Douglas Lloyd Jenkins ponders the vernacular of measurements and quality
Open a weekend newspaper or a magazine and it won’t be long before you come across an article in which you are being corralled into one of those social groups based on behaviour. There is, it seems, a new label for each new generation or part thereof. It all started once the Baby Boomers had done their thing. Suddenly there was a term for each new batch – X-Generation, Y-Generation, Millennials, Digital Natives, Snowflakes… Annoying as it can be to be parcelled up in this way, we can take solace that even from inside one of these groups, there is still room to claim some individuality. There are, it seems, always moments in which you can process a shared experience differently from most of your peer group.
One such occurrence that stands out for me was when New Zealand decided to convert from imperial to metric measurements. There has been no recent nationwide conversion that is comparable – except perhaps abandoning a rather strange left turn road rule, which was always counterintuitive. It’s hard to think what might happen today that would have the same impact; a compulsory and immediate conversion to Te Reo, perhaps (it happens – in the 1920s, Mustafa Kemal Atatürk gave Turkish people three months to learn an entirely new alphabet). However, to me at least, nationwide change today never seems quite as sweeping or as immediate as the conversion to the metric system in the mid-1970s.
Back at my intermediate school, teachers, who were perhaps still struggling with the change from pounds, shillings and pence five years earlier, were completely confused by the new system. The way I remember it is that they simply decided not to teach measurements at all.
Rather than learning a sort of measurement bilingualism, the end result for me has been a sort of confused interchangeability that expresses itself in measurements such as one yard, six millimetres. Still uncertain about the fractions of an inch, I’ll use millimetres for any small measurement. I like both feet and yards for their immediately understandable humanist values. I think of a mile and a kilometre as being much the same (both are distances I don’t want to be made to walk in the rain). I know a pint is 600ml because they kept the same milk bottles even when plastic came along. Clearly others of my generation were not so affected – I hear people of my age talking confidently in pure metrics – but I’ve ended up with my own internal system of measurement, which works for me.
When navigating the world of design, and in particular interiors and architecture, a few personal systems of measurement can be helpful. The most difficult one to perfect is a system, or even simply a language, to measure quality. The words we use for quality are always under threat from advertisers, who like to claim superiority for very run-of-the-mill products in order to better sell them.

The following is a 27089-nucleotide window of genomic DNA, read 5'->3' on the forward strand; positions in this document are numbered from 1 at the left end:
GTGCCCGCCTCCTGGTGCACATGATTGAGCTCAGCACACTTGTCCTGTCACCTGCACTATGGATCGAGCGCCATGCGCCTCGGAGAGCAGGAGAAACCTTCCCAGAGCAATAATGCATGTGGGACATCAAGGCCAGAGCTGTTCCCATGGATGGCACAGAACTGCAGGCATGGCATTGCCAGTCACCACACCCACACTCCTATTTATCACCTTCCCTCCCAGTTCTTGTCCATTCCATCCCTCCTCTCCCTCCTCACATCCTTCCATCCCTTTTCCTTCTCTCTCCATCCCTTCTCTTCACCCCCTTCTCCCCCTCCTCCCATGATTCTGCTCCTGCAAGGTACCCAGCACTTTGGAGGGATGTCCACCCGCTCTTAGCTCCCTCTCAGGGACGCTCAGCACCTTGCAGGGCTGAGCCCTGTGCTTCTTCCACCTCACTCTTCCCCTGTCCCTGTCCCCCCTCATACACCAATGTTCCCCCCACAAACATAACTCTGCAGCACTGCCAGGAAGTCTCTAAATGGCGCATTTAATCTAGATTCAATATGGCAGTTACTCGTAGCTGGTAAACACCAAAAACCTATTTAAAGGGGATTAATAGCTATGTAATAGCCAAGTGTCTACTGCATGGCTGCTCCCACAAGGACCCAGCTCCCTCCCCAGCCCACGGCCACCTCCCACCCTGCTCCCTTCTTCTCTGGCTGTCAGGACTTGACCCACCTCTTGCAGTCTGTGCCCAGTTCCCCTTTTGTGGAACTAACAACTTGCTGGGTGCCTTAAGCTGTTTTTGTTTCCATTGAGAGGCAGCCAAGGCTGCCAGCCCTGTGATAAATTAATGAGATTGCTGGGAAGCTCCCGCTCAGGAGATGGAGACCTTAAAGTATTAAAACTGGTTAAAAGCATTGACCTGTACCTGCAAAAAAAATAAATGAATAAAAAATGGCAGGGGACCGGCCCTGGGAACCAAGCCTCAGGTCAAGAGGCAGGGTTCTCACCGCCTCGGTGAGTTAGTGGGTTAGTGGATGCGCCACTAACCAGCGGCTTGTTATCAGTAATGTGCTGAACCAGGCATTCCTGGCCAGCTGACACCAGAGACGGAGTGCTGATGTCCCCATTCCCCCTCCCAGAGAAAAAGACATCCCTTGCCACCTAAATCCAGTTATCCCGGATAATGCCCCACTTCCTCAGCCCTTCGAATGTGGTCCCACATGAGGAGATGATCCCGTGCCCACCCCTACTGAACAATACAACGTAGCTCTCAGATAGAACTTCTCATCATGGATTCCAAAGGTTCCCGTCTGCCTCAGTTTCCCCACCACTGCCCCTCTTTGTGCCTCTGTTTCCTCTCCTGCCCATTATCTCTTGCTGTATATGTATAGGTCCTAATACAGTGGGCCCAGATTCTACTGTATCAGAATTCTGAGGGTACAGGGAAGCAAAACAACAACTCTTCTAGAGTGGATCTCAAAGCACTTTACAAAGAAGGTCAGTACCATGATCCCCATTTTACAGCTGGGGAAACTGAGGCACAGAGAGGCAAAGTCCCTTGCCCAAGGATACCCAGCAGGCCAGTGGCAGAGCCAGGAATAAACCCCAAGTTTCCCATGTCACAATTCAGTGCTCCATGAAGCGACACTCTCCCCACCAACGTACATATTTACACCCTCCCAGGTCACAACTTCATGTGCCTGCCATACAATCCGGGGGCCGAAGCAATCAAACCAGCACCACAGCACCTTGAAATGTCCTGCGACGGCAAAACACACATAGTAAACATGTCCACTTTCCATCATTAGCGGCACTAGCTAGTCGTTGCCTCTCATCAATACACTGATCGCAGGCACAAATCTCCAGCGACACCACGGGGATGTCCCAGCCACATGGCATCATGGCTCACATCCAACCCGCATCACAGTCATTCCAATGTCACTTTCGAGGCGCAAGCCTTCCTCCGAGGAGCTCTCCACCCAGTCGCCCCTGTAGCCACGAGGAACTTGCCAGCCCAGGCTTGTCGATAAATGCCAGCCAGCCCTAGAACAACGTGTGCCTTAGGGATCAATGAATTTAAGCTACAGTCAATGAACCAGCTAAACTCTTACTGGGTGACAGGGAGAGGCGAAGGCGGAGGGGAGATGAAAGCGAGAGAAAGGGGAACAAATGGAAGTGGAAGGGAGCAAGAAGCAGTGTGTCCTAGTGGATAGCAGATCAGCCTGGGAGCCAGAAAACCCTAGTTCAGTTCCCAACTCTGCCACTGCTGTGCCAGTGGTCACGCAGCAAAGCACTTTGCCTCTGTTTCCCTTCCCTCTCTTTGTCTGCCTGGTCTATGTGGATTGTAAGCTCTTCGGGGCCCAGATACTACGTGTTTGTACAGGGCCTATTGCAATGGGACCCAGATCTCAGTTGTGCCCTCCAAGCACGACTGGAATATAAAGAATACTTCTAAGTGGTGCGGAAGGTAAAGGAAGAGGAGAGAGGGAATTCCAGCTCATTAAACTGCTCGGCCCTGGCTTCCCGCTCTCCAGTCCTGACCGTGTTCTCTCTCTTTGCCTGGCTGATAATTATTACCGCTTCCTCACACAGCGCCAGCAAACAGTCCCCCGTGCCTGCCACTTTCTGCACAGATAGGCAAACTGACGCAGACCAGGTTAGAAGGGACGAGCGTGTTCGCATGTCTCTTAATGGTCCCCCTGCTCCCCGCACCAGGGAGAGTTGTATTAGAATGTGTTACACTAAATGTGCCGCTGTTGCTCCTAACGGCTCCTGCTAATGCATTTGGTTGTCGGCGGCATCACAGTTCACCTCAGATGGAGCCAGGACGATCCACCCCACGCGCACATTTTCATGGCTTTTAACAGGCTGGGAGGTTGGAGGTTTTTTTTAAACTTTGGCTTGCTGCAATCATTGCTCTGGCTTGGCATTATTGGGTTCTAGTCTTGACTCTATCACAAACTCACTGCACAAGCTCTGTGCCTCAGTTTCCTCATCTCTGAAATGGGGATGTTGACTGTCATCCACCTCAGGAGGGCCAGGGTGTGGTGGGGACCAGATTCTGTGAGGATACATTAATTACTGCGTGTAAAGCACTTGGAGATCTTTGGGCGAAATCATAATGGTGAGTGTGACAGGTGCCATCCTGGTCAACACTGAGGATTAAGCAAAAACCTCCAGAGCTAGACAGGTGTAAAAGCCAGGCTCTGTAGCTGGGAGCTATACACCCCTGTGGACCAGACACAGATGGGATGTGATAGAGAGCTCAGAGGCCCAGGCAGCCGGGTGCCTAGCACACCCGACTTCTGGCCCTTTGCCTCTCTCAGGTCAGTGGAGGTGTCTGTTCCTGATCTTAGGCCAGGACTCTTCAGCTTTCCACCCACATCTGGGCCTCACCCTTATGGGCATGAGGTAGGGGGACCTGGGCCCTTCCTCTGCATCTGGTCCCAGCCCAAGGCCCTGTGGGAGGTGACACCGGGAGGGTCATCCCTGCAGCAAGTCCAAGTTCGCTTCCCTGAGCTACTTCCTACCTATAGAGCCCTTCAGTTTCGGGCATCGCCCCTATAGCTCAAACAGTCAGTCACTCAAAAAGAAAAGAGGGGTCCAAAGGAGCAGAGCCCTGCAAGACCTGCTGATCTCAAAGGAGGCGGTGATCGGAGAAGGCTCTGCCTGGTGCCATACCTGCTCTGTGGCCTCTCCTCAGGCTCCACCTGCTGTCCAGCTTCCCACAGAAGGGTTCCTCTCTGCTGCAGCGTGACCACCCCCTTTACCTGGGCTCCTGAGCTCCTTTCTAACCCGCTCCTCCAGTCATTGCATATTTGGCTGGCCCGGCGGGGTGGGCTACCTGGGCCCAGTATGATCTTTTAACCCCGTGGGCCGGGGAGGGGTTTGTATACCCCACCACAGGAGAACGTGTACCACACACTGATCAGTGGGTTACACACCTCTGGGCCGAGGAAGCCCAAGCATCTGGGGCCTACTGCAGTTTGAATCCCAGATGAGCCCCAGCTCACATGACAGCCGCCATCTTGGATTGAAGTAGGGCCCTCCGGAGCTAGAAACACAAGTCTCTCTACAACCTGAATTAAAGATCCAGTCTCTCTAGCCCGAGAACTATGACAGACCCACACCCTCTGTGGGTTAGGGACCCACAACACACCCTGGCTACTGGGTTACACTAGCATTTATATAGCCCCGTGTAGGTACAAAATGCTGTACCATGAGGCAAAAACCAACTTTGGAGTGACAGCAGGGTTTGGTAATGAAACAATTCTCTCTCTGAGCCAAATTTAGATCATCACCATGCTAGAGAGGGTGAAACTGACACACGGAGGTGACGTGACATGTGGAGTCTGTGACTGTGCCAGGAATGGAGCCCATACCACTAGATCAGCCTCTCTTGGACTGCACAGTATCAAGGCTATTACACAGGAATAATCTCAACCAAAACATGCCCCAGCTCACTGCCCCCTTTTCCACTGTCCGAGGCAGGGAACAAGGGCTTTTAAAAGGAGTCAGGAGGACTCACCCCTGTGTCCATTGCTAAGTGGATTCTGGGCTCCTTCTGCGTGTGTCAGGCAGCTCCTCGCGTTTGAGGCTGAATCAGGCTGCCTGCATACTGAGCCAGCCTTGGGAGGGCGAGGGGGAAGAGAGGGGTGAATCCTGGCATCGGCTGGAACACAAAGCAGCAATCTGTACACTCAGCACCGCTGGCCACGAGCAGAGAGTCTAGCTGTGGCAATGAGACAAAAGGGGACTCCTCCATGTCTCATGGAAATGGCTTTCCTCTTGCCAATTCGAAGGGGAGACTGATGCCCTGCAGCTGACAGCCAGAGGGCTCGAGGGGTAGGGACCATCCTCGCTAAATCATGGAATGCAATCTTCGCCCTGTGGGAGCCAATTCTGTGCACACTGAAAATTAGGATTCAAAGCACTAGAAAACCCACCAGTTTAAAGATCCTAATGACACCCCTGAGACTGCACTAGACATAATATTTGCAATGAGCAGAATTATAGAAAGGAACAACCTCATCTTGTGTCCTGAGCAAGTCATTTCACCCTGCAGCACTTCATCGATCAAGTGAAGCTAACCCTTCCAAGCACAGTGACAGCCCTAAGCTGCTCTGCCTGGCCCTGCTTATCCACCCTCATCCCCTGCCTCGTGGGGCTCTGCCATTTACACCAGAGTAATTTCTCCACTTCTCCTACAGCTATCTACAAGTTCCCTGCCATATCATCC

If you go back 50 years or so, New Zealanders had two measures of quality that were largely unassailable. ‘English’ could be used to denote the quality of china, glass and textiles. For the rest, the fallback term was ‘old’ – old, or antique, meant of a quality that had stood the test of time. In a contemporary world, however, announcing product as either ‘English’ or ‘antique’ is no longer a universally winning formula. We live in a time in which many of the materials encountered in a design project will be new; often products of technological innovations that have taken place a very long way from our friends in Brexitland. It is ironic, then, that some of the terms now in frequent use for quality come from the very heart of England – London’s Savile Row.
Made-to-measure is a term that originated in the process of making men’s suits. Smart and all as it sounds, it is the middle of three options. Most suits are off-the-peg – you buy them in the shop and hope they fit (they seldom do), perhaps having the trousers or sleeves altered to suit. Madeto-measure suits are those that come from an existing standard pattern, which is tweaked prior to assembly to reflect the customer’s measurements. And at the top end are bespoke suits. These are tailored to your body from the ground up – super stylish and super expensive, they take seemingly forever to make, but are worth the wait. Most welldressed men (and no doubt a number of women) yearn to own at least one bespoke suit in a lifetime.
The thing about suits – and the explanation of their longevity as the staple of the male wardrobe – is that a good one hides a multitude of sins, and may appear to be of higher quality than it really is. Off-the-peg can look made-to-measure, and if the planets align, either can pass for bespoke. Here the flexibility of language and the flexibility of appearance aligns with our current age. The range of suit-making terms gives us a way of measuring quality that we can adapt for ourselves; to fit our own personal needs, for our own personal satisfaction. And after all, this is exactly what a personal measurement system – even one as confusing as one yard, six millimetres – should do.